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Ghana adopts new drug for sickle cell treatment

The government is working with partners to ensure that people living with sickle cell diseases (SCD) have access to Hydroxyurea, a more efficient drug for the treatment of the disease in the country through the National Health Insurance Scheme (NHIS).

The Vice-President, Dr Mahamudu Bawumia, who announced this in Accra yesterday, said: “We have the opportunity as Ghana to be the first African country to ensure that access to Hydroxyurea and its associated treatment costs are granted through the NHIS to every Ghanaian whose doctors and nurses prescribe this medicine for them.”

The Vice-President announced this when he launched a major public, private partnership (PP) with the global pharmaceutical giant, Novartis, to improve the diagnosis and accelerate the treatment of SCD.

It follows the memorandum of understanding (MoU) signed in January between the Ministry of Health and the Ghana Health Service, representing the government, and the Sickle Cell Foundation of Ghana and Novartis to create a holistic approach to help manage the disease.

By this, Ghana becomes the first African country to commit to offering the global standard of care for their people living with the sickle cell disease.

The partners are to work together screening and diagnosis, treatment and disease management, and elevating basic clinical research and scientific capabilities.

Dr Bawumia said “Covering the cost of hydroxyurea for people with sickle cell disease in this country will bring the much-needed financial relief to thousands of families struggling with the cost of treatment for their loved ones who have sickle cell disease.”

Steps taken

The Vice-President said the government had already taken steps to advance the discussions and planned to accelerate parliamentary budget approvals of the hydroxyurea coverage in the country.

“Our goal collectively is to aspire to a nation where children attend school without being stigmatised; where young adults can be employed without fear of discrimination, where marriages between lovers can proceed without undue fear of sickle cell disease. We will make every effort to normalise sickle cell disease within the Ghanaian society”, he said.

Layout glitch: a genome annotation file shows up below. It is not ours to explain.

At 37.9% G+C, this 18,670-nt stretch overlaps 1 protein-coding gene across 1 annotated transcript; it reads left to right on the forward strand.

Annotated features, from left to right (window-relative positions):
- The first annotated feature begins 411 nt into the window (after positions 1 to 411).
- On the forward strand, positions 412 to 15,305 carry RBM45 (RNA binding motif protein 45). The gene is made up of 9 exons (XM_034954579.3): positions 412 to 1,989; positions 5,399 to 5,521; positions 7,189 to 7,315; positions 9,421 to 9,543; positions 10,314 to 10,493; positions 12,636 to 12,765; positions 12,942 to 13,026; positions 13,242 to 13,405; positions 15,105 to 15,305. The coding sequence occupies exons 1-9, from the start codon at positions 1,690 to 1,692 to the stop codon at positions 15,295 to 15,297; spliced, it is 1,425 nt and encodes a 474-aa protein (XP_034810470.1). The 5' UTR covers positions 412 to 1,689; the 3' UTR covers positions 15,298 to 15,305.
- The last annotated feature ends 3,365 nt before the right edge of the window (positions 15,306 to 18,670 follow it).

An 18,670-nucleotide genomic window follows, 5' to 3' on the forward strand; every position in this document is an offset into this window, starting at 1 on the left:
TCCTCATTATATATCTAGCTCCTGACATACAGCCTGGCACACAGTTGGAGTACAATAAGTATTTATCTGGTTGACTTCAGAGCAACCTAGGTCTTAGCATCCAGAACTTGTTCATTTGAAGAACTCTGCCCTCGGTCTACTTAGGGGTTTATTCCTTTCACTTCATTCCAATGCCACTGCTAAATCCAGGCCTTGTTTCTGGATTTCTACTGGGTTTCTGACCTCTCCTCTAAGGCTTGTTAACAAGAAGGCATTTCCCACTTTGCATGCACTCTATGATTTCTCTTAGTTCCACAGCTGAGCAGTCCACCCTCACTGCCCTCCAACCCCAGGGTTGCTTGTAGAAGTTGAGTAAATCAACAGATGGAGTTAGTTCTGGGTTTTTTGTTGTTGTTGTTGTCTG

Early diagnosis

Dr Bawumia said the government was also working to scale up the screening of babies to ensure that those found to be carrying the diseases started early treatment to save the trauma of pain they would have endured while growing up.

The move, he said, was also meant to ensure that the government reduce child mortality caused by SCD in children before they attained the age of five years.

Medical innovation

The Chief Executive Officer (CEO) of Novartis, Dr Vas Narasimhan, gave an assurance that beyond working to ensure broad access to hydroxyurea, “we are aiming to bring the next wave of medical innovation to Ghana as well. We plan to implement two clinical trials for our next-generation treatment for sickle cell diseases in Ghana and Kenya”.

As a demonstration of its commitment towards the partnership, Dr Narasimhan said Novartis had so far delivered more than 20,000 treatments of the drug to Ghana and was committed to delivering up to 60,000 by the end of the year.

No reason to fail

The President of the Greater Accra Regional House of Chiefs, Nii Okwei Kinka Dowuona VI, said Ghana had no reason to fail the management of SCD given the partnership between the government and Novartis.

“Five years down the lane, we want to remember today as the day that a huge relief was brought to people with sickle cell disease and their families in Ghana,” he said.

Nii Dowuona, who is also the Paramount Chief of the Osu Traditional Council, said if other countries had made it, it was time for the country to also replicate the same efforts and, therefore, urged the government to do all it could to ensure that what had begun succeeded.


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